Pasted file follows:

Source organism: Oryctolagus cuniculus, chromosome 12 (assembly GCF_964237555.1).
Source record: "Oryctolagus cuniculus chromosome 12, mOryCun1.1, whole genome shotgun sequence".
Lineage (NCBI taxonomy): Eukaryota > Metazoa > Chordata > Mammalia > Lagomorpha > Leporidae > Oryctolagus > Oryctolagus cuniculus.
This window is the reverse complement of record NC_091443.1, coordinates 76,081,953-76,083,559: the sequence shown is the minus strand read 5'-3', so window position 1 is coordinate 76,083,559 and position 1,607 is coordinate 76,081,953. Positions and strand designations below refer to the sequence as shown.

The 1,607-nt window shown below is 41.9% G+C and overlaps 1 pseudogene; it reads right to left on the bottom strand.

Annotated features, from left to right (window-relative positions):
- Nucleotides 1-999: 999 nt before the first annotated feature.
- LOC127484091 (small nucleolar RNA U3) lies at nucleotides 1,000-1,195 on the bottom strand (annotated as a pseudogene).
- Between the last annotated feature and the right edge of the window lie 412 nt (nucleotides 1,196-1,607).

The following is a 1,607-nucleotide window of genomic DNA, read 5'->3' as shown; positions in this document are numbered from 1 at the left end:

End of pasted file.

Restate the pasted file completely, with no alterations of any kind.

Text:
Source organism: Oryctolagus cuniculus, chromosome 12 (assembly GCF_964237555.1).
Source record: "Oryctolagus cuniculus chromosome 12, mOryCun1.1, whole genome shotgun sequence".
Lineage (NCBI taxonomy): Eukaryota > Metazoa > Chordata > Mammalia > Lagomorpha > Leporidae > Oryctolagus > Oryctolagus cuniculus.
This window is the reverse complement of record NC_091443.1, coordinates 76,081,953-76,083,559: the sequence shown is the minus strand read 5'-3', so window position 1 is coordinate 76,083,559 and position 1,607 is coordinate 76,081,953. Positions and strand designations below refer to the sequence as shown.

The 1,607-nt window shown below is 41.9% G+C and overlaps 1 pseudogene; it reads right to left on the bottom strand.

Annotated features, from left to right (window-relative positions):
- Nucleotides 1-999: 999 nt before the first annotated feature.
- LOC127484091 (small nucleolar RNA U3) lies at nucleotides 1,000-1,195 on the bottom strand (annotated as a pseudogene).
- Between the last annotated feature and the right edge of the window lie 412 nt (nucleotides 1,196-1,607).

The following is a 1,607-nucleotide window of genomic DNA, read 5'->3' as shown; positions in this document are numbered from 1 at the left end: